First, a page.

By Knight Center for Journalism in the Americas, University of Texas at Austin from USA (Editing While Disrupting) [CC BY 2.0 ], via Wikimedia Commons

September 5, 2018; Columbia Journalism Review

Since its founding, the Texas Tribune has evolved “from a niche publication for hardcore policy wonks to a mainstream, establishment publication,” writes Chris O’Connell in the Columbia Journalism Review. Due in large measure to the backing of Austin venture capitalist John Thornton, the Texas Tribune has been an unusually prosperous nonprofit journalism outfit, raising $4 million before it launched. Led by CEO Evan Smith, who had spent nearly 18 years at the Texas Monthly, the publication launched in November 2009 with a staff of 17. By 2015, that staff had grown to 50 people and had “more full-time statehouse beat reporters (15) than any other news organization in the United States.”

The Texas Tribune has certainly become a field leader. A Knight Foundation report in 2015, titled Gaining Ground: How Nonprofit News Ventures Seek Sustainability, showed that the Texas Tribune, with its $7-million annual budget, had two-thirds of the budget of the other 19 profiled media organizations combined. Knight even commissioned a second report by Jake Batsell on the “Texas Tribune model” called Earning Their Keep: Revenue Strategies from the Texas Tribune and Other Nonprofit News Startups. At that time, NPQ noted that nonprofit journalism was still a field of toddlers, with foundations on average providing 58 percent of revenues. The Texas Tribune, in part by organizing large events—in 2017, it raised $2 million from 62 events, O’Connell reports—has reduced its foundation dependency, although it still relies heavily on donations. The publication’s membership now counts 4,399 individual donors.

It’s worth noting, however, that having money at the outset does not guarantee success. We all know of well-financed nonprofits that went nowhere. A year after raising the $4 million ($1 million of which came from Thornton), financial sustainability remained a major concern; as Batsell explains, it took a second $1 million contribution by Thornton (and related fundraising) to put the Texas Tribune on a truly sustainable path.

Today, nonprofit journalism’s prominence has risen. And the Tribune’s revenues, O’Connell reports, now total $8.7 million. O’Connell adds that the Tribune “expects to raise $9 million dollars between donors, grants, and members in 2018…and has posted double-digit percentages in revenue growth every year since its inception.”

The paper has also become an island of media stability in a sea of upheaval. Siva Vaidhyanathan, who had worked at the Austin American-Statesman, Dallas Morning News, and the Fort Worth Star-Telegram and now directs the University of Virginia Center for Media and Citizenship, says, “I’ve been overwhelmed by the fact that they are liberated to make news judgment the only judgment.”

In terms of audience, O’Connell reports that, “Bolstered by partnerships with the likes of The New York Times, Time, Cosmopolitan, and ProPublica, a monthly average of 1.9 million people read reporting that originates in the Tribune newsroom.” Partnerships have helped, including, O’Connell notes, a “joint venture with Cosmopolitan magazine for a piece on sex trafficking and another with the Weather Channel for a special report on Rockport, a Gulf Coast community that was decimated by Hurricane Harvey.”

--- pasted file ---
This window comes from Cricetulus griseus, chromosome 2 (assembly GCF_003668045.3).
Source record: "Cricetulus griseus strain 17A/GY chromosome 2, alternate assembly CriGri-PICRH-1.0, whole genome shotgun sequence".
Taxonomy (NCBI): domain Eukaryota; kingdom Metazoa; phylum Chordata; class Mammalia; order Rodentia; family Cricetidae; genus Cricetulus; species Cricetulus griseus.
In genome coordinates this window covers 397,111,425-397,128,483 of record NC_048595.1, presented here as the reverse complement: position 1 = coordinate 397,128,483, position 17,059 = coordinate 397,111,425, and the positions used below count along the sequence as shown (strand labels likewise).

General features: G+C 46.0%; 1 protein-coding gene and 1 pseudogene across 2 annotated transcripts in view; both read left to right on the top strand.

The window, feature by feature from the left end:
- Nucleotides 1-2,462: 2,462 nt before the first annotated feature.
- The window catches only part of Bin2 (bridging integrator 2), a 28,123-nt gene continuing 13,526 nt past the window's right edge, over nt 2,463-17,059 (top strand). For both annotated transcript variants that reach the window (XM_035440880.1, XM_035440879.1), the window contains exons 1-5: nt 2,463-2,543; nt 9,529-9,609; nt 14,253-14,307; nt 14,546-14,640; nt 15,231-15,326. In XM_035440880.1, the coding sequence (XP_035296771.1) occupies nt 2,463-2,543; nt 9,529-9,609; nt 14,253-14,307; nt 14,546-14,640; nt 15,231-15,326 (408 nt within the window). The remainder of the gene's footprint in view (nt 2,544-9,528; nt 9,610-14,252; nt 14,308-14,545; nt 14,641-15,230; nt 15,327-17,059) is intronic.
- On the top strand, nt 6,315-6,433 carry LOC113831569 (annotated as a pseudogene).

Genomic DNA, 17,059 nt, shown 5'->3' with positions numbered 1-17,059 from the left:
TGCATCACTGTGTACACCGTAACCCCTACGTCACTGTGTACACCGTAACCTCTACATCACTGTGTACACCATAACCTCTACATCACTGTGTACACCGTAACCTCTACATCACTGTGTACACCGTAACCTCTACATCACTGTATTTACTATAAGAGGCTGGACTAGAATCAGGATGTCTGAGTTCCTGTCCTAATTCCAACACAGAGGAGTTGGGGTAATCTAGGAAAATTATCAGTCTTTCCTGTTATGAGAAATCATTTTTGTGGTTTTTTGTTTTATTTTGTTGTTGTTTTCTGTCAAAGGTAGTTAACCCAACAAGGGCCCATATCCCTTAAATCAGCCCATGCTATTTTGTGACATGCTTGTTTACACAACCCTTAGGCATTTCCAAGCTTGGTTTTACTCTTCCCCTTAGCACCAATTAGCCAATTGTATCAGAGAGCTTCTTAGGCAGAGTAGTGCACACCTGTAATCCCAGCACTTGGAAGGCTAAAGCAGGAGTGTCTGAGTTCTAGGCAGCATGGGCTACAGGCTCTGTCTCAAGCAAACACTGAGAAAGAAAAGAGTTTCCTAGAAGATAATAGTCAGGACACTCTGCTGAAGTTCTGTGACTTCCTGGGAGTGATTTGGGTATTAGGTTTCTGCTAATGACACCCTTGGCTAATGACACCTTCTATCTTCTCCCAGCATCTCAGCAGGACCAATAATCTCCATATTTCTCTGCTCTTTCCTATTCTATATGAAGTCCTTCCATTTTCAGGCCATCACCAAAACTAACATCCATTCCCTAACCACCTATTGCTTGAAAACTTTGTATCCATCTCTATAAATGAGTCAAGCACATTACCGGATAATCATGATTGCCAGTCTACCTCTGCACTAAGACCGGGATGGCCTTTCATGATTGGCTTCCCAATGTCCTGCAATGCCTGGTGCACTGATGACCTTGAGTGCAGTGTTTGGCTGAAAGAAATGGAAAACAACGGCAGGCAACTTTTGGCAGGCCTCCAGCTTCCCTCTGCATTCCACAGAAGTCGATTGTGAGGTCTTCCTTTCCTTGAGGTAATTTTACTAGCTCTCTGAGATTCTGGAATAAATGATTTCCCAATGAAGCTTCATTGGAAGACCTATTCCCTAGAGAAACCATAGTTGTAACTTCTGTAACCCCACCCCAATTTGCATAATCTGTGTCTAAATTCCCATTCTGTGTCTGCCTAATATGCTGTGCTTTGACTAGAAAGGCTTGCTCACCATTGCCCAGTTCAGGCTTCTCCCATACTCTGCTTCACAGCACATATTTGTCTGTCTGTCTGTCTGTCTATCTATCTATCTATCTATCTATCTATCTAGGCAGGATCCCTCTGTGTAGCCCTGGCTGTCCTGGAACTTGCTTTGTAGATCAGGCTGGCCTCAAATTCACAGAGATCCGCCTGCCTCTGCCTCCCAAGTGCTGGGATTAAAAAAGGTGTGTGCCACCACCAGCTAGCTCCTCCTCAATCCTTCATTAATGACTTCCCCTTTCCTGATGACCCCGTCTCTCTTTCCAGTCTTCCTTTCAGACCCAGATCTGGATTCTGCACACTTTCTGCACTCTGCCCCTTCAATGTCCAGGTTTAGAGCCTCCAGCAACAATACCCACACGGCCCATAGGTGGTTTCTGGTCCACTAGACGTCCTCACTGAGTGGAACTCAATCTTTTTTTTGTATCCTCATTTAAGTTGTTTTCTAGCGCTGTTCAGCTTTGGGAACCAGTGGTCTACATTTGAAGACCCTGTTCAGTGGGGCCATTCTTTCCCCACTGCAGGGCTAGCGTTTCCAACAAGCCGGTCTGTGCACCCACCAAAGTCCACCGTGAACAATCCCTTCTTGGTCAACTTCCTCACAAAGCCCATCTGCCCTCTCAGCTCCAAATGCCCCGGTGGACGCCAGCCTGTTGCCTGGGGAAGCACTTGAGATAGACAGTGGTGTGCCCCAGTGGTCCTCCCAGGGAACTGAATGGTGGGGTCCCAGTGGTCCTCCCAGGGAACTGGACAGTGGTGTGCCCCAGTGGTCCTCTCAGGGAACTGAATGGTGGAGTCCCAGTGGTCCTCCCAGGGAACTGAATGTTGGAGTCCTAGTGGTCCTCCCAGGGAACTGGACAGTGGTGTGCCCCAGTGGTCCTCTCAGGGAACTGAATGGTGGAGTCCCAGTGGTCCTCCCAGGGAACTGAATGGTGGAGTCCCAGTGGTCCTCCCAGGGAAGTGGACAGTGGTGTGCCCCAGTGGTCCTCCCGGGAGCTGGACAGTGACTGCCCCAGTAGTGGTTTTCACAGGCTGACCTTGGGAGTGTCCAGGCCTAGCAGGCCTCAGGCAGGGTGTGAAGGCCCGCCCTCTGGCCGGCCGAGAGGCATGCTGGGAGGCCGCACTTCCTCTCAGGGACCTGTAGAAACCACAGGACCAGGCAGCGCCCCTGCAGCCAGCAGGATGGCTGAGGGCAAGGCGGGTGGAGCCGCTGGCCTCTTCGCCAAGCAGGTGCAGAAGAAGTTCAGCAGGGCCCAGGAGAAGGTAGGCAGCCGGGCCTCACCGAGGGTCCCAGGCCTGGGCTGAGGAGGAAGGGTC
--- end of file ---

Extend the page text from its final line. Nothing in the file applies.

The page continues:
In contrast, commercial media in Texas are suffering. As O’Connell details, “In May, 14 newsroom staffers were let go at the San Antonio Express News. The Dallas Morning News, where Texas Tribune Editor in Chief Emily Ramshaw cut her teeth, has already cut five positions this year…in March, GateHouse Media purchased the Austin American-Statesman; last month, the company offered voluntary buyouts to 200-plus employees….Next month, the American-Statesman will stop publishing Ahora Sí, its Spanish-language weekly.”

The Texas Tribune might seem to be in a position to rest on its laurels. But its 15-page strategic plan is hardly cautious. Smith explains that the central goal between now and 2025 is to “develop specific audience and editorial strategies aimed at reaching and reflecting Texas’ fastest-growing populations: young and ethnically diverse Texans.” O’Connell adds that “there are corresponding pledges to diversify the Tribune staff; the strategic plan identifies Spanish-language skills as “a greater priority in hiring” going forward.

The top four objectives listed in the strategic plan are as follows:

Double and Diversify

Double our audience by deliberately pursuing readers in the fastest-growing population cohorts in Texas and by making editorial, platform and hiring decisions that better reflect the diversity of Texans.

Make Membership Our Mantra

Expand our membership program to twice its current size and value member conversion as our most important measure of audience engagement.

Put the Tech Back in Texas Tribune

Structure and train the organization for flexibility and collaboration, positioning the Tribune as a multimedia and technology innovator that doesn’t chase fads but makes smart choices today to maximize our options tomorrow.

Rev Up Revenue

Grow our operating revenue ambitiously year over year, with a greater emphasis on untapped major philanthropy and new and creative sponsor and events opportunities, and generate additional funds for innovation, for capacity-building and to shore up our reserves.

To realize these goals, O’Connell adds, the Tribune aims to raise $10 million by its 10th anniversary. “It is not an endowment, it is not to sit on the shelf. This is money to be deployed in service of this strategic plan,” Smith explains.—Steve Dubb